Summer is winding down now. Schools are starting to reopen (to the delight of parents). And the days are slowly getting darker earlier. Still a while to the Autumn equinox but it is not that far away either. I have also seen cartons of Halloween items being stored and soon to be deployed on store shelves. But for today we can enjoy a nice Sunday and a tune from John Denver. Have a nice Sunday everyone.
The Spring or March Equinox is today at 16:15 UTC. This equinox marks the moment where the Sun crosses the equator and usually occurs between March 19-21 every year. Both the March and September equinoxes are when the Sun shines directly on the equator making night and day nearly equal.
The March equinox is the transition from winter to spring in the Northern Hemisphere but the reverse in the Southern Hemisphere (summer into fall). Various cultures celebrate March equinox as a time of rebirth. Many spring festivals are timed to coincide with the equinox and some religious events (Passover and Easter) use specific calculations based on the equinox to help determine the exact day of the event.
Though the equinox marks the changing of the seasons, it is quite common for winter effects to continue in many places far until May or even June.
Happy Sunday! Today is once again a day we loose one hour of sleep thanks to daylight savings time. Some really like it while others loathe it. If you live in areas that have lots of farms, farmers do not like it much. In fact, they dislike it intensely because they have to feed and maintain their animals 365 days a year and it causes problems with their schedules.
Daylight savings time is really a misnomer. We are not saving time in any real sense of the word. The sun still rises and falls as before, it is just our measurement of the length of daylight has been altered. We get extra sunlight because our clocks move ahead one hour. Those with resorts in sunny tropical areas generally like it but Hawaii stays on standard time year round. They see no practical reason to change it. Some claim the extra hour of daylight reduces crime though studies are mixed. Likewise energy conservation is debatable as well. More recent evidence is that more energy is expended during daylight savings time rather than on standard.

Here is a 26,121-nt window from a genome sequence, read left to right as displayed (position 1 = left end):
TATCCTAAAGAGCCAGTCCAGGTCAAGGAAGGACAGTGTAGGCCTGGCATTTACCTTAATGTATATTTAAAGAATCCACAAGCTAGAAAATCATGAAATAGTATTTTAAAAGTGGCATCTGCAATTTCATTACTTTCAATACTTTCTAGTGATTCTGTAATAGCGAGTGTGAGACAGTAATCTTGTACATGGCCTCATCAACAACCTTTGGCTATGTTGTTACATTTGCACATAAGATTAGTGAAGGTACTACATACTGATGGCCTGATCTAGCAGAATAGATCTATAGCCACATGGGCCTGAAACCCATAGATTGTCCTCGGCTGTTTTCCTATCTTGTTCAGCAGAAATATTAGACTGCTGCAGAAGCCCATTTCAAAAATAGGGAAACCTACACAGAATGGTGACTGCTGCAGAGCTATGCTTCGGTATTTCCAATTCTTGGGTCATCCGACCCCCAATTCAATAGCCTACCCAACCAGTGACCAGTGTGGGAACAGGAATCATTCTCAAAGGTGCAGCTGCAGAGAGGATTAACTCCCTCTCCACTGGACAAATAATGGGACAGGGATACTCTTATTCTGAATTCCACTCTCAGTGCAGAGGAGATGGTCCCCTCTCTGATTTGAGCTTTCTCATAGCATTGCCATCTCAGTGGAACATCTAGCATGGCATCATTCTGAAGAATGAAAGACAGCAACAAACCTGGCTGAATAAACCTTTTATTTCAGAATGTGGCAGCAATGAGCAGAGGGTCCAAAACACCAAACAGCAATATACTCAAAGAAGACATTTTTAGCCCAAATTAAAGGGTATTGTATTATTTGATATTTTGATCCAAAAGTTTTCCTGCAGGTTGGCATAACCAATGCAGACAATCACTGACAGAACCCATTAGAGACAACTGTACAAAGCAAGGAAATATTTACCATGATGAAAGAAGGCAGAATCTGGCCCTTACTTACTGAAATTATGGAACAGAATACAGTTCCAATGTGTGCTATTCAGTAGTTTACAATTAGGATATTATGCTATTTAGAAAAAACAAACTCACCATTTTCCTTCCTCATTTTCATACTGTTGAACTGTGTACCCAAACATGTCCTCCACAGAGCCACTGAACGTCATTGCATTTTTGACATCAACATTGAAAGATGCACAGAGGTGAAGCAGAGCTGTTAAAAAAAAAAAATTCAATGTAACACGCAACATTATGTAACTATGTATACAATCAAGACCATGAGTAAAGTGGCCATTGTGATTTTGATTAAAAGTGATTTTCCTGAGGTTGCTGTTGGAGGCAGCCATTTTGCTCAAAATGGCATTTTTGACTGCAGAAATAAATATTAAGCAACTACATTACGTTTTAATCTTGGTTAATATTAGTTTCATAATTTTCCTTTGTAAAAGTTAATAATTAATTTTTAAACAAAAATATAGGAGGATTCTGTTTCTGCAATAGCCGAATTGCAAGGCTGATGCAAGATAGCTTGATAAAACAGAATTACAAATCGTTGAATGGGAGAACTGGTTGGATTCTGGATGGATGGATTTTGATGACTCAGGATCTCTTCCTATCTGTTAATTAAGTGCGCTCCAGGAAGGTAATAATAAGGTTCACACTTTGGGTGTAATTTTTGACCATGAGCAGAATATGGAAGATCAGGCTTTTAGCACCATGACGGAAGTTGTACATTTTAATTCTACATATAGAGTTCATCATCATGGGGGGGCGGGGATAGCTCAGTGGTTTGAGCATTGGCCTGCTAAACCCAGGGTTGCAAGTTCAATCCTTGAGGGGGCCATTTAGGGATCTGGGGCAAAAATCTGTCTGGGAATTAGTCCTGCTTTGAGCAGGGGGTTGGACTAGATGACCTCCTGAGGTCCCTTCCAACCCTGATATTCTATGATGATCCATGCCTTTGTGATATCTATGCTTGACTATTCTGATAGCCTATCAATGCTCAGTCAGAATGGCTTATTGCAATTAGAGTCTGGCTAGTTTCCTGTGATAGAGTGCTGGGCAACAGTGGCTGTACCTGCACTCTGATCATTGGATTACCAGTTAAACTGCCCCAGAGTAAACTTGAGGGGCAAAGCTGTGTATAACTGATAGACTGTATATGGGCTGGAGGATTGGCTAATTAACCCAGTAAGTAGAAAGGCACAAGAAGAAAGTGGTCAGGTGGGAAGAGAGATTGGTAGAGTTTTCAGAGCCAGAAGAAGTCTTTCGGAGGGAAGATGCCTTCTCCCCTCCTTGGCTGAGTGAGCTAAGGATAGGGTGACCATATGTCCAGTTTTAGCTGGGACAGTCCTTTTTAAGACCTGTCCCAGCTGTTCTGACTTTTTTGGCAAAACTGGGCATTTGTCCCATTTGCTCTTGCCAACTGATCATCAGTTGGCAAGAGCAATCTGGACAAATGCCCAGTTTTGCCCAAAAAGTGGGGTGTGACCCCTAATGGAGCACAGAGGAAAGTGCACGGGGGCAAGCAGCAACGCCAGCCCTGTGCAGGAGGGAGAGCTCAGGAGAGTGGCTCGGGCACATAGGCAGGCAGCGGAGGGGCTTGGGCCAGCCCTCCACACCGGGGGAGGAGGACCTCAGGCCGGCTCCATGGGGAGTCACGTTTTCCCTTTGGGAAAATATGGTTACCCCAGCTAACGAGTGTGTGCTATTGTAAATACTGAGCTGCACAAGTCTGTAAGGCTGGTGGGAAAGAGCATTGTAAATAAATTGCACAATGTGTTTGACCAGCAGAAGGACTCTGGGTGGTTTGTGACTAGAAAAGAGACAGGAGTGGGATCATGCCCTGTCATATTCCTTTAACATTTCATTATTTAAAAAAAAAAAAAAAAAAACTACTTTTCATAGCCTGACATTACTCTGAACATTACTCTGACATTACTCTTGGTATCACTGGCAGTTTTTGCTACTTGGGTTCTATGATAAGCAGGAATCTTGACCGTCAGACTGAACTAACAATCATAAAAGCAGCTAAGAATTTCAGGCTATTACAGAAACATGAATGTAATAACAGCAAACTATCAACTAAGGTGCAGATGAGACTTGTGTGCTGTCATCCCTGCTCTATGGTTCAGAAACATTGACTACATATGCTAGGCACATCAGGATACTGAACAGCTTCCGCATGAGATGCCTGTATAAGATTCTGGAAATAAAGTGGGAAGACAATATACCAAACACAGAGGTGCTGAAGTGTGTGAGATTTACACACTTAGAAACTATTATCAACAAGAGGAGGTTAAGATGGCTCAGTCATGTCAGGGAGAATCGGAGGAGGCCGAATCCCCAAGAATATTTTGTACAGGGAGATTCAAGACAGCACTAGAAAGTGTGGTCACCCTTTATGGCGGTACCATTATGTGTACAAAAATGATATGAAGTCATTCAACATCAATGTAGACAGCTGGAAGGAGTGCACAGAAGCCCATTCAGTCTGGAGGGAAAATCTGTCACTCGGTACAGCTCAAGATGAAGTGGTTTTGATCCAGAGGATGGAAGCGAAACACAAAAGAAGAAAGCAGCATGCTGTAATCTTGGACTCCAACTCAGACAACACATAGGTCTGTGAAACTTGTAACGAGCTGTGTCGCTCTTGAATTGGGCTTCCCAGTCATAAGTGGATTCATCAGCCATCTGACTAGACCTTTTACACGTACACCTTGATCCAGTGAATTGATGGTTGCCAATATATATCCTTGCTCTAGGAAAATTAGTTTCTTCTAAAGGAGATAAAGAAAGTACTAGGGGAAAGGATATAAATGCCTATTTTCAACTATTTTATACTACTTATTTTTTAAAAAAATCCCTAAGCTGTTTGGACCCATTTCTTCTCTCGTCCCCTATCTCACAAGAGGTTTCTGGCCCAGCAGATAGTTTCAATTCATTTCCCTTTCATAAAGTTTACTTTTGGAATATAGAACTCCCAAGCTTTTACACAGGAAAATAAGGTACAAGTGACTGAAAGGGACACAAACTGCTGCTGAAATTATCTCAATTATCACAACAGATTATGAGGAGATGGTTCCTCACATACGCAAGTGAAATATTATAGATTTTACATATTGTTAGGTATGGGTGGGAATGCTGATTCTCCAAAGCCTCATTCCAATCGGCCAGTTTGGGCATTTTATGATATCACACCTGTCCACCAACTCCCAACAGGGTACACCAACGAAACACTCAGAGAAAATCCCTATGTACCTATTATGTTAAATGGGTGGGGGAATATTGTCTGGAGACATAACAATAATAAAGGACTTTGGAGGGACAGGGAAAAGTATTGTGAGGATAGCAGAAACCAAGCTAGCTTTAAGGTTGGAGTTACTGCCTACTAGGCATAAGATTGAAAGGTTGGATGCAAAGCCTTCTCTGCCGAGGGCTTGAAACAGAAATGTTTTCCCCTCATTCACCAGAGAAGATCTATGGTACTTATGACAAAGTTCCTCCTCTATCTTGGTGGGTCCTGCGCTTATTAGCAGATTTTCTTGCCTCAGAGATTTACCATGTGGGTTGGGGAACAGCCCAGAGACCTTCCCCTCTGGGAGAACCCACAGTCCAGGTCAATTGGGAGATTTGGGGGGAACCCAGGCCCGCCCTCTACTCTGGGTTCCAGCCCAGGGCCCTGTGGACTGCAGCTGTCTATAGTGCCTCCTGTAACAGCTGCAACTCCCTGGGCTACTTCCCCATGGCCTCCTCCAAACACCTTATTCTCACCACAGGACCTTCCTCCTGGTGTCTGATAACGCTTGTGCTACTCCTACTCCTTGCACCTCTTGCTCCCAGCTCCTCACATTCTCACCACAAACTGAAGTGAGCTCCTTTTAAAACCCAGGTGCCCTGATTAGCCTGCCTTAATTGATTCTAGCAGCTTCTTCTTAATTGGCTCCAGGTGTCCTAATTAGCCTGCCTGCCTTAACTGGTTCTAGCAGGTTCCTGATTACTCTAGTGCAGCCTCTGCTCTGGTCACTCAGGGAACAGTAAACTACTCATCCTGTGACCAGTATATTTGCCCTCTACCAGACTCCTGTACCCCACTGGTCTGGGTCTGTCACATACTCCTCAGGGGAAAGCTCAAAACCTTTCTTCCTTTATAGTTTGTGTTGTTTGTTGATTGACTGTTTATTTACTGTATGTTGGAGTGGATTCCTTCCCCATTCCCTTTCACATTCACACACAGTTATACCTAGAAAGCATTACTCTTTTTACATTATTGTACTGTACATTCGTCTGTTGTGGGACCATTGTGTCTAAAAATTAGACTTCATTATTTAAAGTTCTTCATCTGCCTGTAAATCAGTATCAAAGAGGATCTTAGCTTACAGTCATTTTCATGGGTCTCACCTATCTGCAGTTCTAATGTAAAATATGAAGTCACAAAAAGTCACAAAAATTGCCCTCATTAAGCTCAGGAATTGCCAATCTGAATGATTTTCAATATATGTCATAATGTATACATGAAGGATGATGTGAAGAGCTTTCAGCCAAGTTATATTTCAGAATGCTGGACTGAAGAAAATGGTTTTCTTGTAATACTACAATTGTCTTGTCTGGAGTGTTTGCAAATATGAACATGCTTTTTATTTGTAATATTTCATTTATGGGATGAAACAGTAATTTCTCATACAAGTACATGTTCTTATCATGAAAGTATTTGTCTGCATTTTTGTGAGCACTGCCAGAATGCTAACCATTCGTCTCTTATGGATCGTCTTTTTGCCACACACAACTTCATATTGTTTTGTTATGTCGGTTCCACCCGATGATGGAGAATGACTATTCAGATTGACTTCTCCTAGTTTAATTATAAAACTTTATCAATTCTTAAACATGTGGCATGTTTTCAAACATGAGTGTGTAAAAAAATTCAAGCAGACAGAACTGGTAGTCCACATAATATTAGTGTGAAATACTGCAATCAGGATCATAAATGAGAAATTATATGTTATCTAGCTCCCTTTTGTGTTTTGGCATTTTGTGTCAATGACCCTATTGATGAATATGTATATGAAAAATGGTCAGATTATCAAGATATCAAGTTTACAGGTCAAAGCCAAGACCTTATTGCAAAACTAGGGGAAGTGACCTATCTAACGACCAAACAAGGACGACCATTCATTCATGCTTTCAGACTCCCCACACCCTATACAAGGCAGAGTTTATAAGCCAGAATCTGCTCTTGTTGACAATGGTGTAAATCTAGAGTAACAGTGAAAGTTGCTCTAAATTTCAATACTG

Easter is not that far off now. Good Friday begins on March 30 (Passover also coincides this year as well) and Easter Sunday on April 1.
As we wind down 2017, here are some news items of interest to Titanic enthusiasts.
1. National Maritime Museum Cornwall Will Bring Major Titanic Exhibition To Falmouth In 2018 (Cornwall Live, 29 Dec 2017)
The National Maritime Museum in Falmouth has confirmed that the ‘TITANIC STORIES’ exhibition will be on display from March 8 next year until January 7, 2019.The exhibition which will examine the stories of the Titanic’s sinking on April 15, 1912, and reappraise the several assumptions, controversies and myths that still linger around one of the most renowned historic events of the 20th century. As well as retelling personal stories of survivors, it will present rare and never-seen-before objects and items -thanks to collaboration with private collectors from major UK museums and private collectors from overseas.
Information about hours of operation and admission fees can be found at https://nmmc.co.uk/.
2. Some of you might remember all old Titanic action adventure called Titanic: Adventure Out of Time. It was actually a decent computer game with good Titanic graphics and an intriguing story. But that was a long time ago (1996). But now it has been resurrected at Gog.com. The reviews so far are mostly positive. Right now it is only available on Windows. No word if a MAC version is coming.
Source: 1996 Point-And-Click Game Titanic: Adventure Out Of Time Sails Onto GOG (PC Gamer, 29 Dec 2017
3. Titanic Belfast is holding a New Years Celebration reports Belfast Live. They report that for £40 per person you get a cocktail upon arrival, a light supper, a midnight piper to herald in 2018 and of course a DJ to control the music being played.
4. And finally if you have $100,000 to spend, then come May 2018 you can take a diving tour of Titanic reports Wate.com. According to the news report: “London-based travel company Blue Marble Private will begin taking people down to the wreck in May 2018. Nine people at a time will leave from the coast of Newfoundland and take a 10-day trip, which includes a deep ocean dive to Titanic. The cost of the voyage matches the name of the ship — the per-person cost weighs in at a hefty $105,129, the company told CNN. Blue Marble Private says the cost is the equivalent of a first-class passage on the ship’s inaugural voyage after an inflation adjustment. The trip includes three potential days of diving, with each dive lasting three hours. During the three hour tour, clients will explore the deck, bow, ridge and cavern where the grand staircase once stood.” Perhaps Clive Palmer, who famously said he was going to build a Titanic II and never did, will buy a ticket to see the real thing.
Today is the first day of winter and the Winter Solstice. It is the shortest day for the Northern Hemisphere. The Winter Solstice usually falls between December 20-23 and the sun is directly overhead the Tropic of Capricorn resulting in the North Pole being tilted the furthest away. The result is shorter days for sunlight for the Northern Hemisphere. And the further north you are (like Alaska or Scandinavian countries) means less sun during the day. The reverse happens in the Southern Hemisphere as the sun is closer to them and they celebrate the Summer Solstice. Those closer to the South Pole can have nearly 24 hours of sun during this time of year.